Lindows: A Real Linux Desktop Alternative to Windows

As a system administrator, I have used Windows on the desktop since 2.0 and used to run Windows XP at home for my family. I use Linux and Windows servers at work and prefer (Red Hat) Linux for its security, stability and usefulness in a company with a diminishing IT budget. More than a year ago I started experimenting with Linux as a desktop solution and after installing and using more than 7 different distros along with many various versions of those distros, I found a distro that is doing everything its suppose to do, right out of the box. I’m talking about the pleasantly suprising Lindows 4.0.Let me tell you about the other distros I tried first. In my latest round of beating myself up with new linux desktops, I installed the new beta from Red Hat and was pretty impressed with the install process, the automatic detection and setup of hardware on my Dell laptop, and the new X-based startup screen. Without getting into detail, it did a great job of doing all the above and worked flawlessly. Where it disappointed me was how it functioned after the install. My first task was to get access to the Internet through my built-in wireless card, success! It automatically detected and set it up. Next was to install browser plugins , Xine and Mplayer. Installing browser plugins in Linux has always required someone who knows Linux and is not for the novice user. One has to deal with using su commands to get proper permissions and some basic knowledge of running programs from command line. Then there is installing the Java VM which is even a bigger hassle.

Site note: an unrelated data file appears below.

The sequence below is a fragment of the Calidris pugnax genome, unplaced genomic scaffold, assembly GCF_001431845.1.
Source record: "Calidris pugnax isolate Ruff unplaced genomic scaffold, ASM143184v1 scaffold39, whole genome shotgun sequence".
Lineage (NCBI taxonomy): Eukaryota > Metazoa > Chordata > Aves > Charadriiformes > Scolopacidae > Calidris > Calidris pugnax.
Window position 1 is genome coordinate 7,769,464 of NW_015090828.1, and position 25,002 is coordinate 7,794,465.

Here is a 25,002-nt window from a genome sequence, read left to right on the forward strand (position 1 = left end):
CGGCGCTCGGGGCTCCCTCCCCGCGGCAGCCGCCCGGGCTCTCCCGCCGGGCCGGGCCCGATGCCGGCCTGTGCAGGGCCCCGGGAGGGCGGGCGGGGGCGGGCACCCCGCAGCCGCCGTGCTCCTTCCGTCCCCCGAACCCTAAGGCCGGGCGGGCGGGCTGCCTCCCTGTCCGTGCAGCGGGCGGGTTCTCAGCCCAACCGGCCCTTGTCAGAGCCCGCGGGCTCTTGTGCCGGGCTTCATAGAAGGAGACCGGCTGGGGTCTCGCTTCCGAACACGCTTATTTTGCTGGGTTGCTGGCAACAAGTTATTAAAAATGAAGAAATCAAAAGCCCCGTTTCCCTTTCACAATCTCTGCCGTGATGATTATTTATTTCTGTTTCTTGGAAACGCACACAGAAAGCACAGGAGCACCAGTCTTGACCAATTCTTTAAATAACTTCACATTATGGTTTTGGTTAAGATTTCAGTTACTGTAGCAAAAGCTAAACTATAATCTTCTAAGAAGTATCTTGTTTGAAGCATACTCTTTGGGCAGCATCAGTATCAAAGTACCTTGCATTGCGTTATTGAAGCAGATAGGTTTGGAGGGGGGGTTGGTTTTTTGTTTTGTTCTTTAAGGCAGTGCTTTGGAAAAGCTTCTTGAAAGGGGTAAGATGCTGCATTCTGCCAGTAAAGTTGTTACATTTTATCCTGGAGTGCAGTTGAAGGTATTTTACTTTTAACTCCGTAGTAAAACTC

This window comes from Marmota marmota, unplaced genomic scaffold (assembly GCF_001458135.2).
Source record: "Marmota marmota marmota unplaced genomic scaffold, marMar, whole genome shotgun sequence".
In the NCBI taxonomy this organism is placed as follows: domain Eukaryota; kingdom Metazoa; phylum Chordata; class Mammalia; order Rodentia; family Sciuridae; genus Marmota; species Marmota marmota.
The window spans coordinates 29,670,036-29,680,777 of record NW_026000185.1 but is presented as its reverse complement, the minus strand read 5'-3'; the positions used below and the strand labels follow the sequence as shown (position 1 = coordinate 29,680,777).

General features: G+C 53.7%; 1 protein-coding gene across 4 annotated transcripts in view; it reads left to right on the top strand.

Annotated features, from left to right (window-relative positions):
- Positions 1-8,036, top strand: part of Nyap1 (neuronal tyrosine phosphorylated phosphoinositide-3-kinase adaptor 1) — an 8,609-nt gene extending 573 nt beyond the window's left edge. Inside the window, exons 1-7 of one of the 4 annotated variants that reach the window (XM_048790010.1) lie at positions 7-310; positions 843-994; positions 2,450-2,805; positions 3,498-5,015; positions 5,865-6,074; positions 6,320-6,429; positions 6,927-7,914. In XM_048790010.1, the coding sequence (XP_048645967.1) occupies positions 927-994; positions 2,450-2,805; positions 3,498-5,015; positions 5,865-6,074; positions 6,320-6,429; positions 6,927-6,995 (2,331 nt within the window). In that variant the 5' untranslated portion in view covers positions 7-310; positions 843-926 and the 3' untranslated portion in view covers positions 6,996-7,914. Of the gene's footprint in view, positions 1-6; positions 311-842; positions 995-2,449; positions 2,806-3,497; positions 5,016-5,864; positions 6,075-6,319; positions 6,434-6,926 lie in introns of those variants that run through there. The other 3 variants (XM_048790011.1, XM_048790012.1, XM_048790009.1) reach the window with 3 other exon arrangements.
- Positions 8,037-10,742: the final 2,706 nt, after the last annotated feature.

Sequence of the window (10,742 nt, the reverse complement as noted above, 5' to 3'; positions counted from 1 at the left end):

Regular users will not accept this as easy-to-use or a feasible alternative to Windows. I experienced the same behavior, that required an experienced Linux user to configure the machine to handle Video files, DVD and browser blugins. I did get everything working but a novice user would have not done this. This is where Apt and Synaptic step into the picture. These two packages make the entire software installation issue with Linux much better, but it still lacks the finish and appeal that will lure windows users.

I tried Mandrake 9.1, Debian, Red Hat 8, Red Hat 9 , Red Hat 9.042 beta, Ark Linux .082 and several other small distros with the same frustrations as before. I even installed Ximian Desktop2 on some of these installs and really took a liking to this new desktop. Very well done, but still various problems that would annoy the average user, especially with modifying files across a network using Samba. You have to copy the file to your local system, change it, then save it back. This is unacceptable as even KDE will let you modify files across the network via Samba.